Using Technology to Increase Academic Success

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How Using Technology Can Increase Academic Success
Distance education has become one of the more prominent forms of study due to the ever-changing technology offered to this modern era of students; Technology has thoroughly improved academic success. Distance education has a glorious history that can be traced back to its roots in the early 1840’s. “It was Sir Issac Pitman, the English inventor of shorthand, who in 1840 devised his concept to offer education courses by mail, who, in a historical sense, ushered in the first phase of distance education (Matthews, 1999).” Since scholars have been implementing this form of study it has gone by various monikers such as: postal correspondence courses, independent study, off campus study,
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Technology has been proven time and time again to increase academic success. There are many questions still trying to be answered about the future of online learning. “Considering current trends, it is safe to assume that the number of schools and programs that provide distance education courses will increase in the foreseeable future (Vernon, Pittman-Munke, Vakalahi, Adkins, Pierce, 2009).” Even though education is primarily about the student, and what they are learning, one of the most important factors of education is the educator. The educator is one of the key points that various institutions are focusing on, ongoing education for the teacher is immensely important. There have been various recent reports about online enrollments for higher education and distance learning, the results have exceeded projections with little to no decreases expected for the future. Using the Learning on Demand report:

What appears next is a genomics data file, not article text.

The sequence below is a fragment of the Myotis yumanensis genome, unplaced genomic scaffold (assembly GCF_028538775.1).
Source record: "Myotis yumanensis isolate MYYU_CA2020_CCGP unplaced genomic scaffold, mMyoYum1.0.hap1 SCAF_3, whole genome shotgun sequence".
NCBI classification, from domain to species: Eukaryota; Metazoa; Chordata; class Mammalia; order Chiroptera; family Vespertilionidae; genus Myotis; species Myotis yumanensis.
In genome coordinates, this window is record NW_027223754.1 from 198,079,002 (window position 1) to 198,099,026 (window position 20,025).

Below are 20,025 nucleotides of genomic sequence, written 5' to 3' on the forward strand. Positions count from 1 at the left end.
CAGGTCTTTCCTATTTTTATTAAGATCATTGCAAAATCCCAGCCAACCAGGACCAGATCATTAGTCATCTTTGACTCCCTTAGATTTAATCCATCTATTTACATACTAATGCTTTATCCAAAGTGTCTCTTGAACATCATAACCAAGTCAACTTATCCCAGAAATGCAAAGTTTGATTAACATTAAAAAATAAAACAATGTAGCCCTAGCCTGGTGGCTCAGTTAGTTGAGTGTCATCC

“- Over 4.6 million students were taking at least one online course during the fall 2008 term; a 17 percent increase over the number reported the previous year.
-The 17 percent growth rate for online enrollments far exceeds the 1.2 percent growth of the overall higher education student population.
(Allen & Seaman, 2009).”
It has been found by Barnard-Brak, Lan, and Paton that “individuals who are self-regulated in their learning appear to achieve more positive academic outcomes than individuals who do not exhibit self-regulated learning behaviors
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